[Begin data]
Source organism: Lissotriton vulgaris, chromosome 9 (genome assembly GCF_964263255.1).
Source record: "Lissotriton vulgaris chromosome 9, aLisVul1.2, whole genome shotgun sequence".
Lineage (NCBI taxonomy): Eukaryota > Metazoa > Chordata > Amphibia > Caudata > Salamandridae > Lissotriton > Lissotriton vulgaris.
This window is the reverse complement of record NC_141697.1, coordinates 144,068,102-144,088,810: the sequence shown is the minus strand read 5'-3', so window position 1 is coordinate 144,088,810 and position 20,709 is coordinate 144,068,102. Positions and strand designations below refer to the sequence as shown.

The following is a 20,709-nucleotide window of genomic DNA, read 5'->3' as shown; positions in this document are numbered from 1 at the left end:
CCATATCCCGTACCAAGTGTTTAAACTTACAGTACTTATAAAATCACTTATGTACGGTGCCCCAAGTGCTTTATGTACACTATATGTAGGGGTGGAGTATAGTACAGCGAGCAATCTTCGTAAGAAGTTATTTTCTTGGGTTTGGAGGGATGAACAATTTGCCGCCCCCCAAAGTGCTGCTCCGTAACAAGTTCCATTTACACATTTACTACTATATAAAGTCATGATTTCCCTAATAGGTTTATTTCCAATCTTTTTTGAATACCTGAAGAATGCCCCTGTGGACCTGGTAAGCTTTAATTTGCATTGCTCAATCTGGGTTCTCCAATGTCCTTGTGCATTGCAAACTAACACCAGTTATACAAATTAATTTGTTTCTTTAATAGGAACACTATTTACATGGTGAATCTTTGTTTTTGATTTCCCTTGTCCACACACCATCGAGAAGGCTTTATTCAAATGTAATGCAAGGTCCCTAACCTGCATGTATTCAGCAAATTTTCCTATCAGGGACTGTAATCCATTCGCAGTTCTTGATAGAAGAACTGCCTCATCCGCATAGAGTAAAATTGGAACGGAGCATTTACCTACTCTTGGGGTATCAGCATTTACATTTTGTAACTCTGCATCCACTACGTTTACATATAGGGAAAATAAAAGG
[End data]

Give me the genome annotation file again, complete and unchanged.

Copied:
Source organism: Lissotriton vulgaris, chromosome 9 (genome assembly GCF_964263255.1).
Source record: "Lissotriton vulgaris chromosome 9, aLisVul1.2, whole genome shotgun sequence".
Lineage (NCBI taxonomy): Eukaryota > Metazoa > Chordata > Amphibia > Caudata > Salamandridae > Lissotriton > Lissotriton vulgaris.
This window is the reverse complement of record NC_141697.1, coordinates 144,068,102-144,088,810: the sequence shown is the minus strand read 5'-3', so window position 1 is coordinate 144,088,810 and position 20,709 is coordinate 144,068,102. Positions and strand designations below refer to the sequence as shown.

The following is a 20,709-nucleotide window of genomic DNA, read 5'->3' as shown; positions in this document are numbered from 1 at the left end:
CCATATCCCGTACCAAGTGTTTAAACTTACAGTACTTATAAAATCACTTATGTACGGTGCCCCAAGTGCTTTATGTACACTATATGTAGGGGTGGAGTATAGTACAGCGAGCAATCTTCGTAAGAAGTTATTTTCTTGGGTTTGGAGGGATGAACAATTTGCCGCCCCCCAAAGTGCTGCTCCGTAACAAGTTCCATTTACACATTTACTACTATATAAAGTCATGATTTCCCTAATAGGTTTATTTCCAATCTTTTTTGAATACCTGAAGAATGCCCCTGTGGACCTGGTAAGCTTTAATTTGCATTGCTCAATCTGGGTTCTCCAATGTCCTTGTGCATTGCAAACTAACACCAGTTATACAAATTAATTTGTTTCTTTAATAGGAACACTATTTACATGGTGAATCTTTGTTTTTGATTTCCCTTGTCCACACACCATCGAGAAGGCTTTATTCAAATGTAATGCAAGGTCCCTAACCTGCATGTATTCAGCAAATTTTCCTATCAGGGACTGTAATCCATTCGCAGTTCTTGATAGAAGAACTGCCTCATCCGCATAGAGTAAAATTGGAACGGAGCATTTACCTACTCTTGGGGTATCAGCATTTACATTTTGTAACTCTGCATCCACTACGTTTACATATAGGGAAAATAAAAGG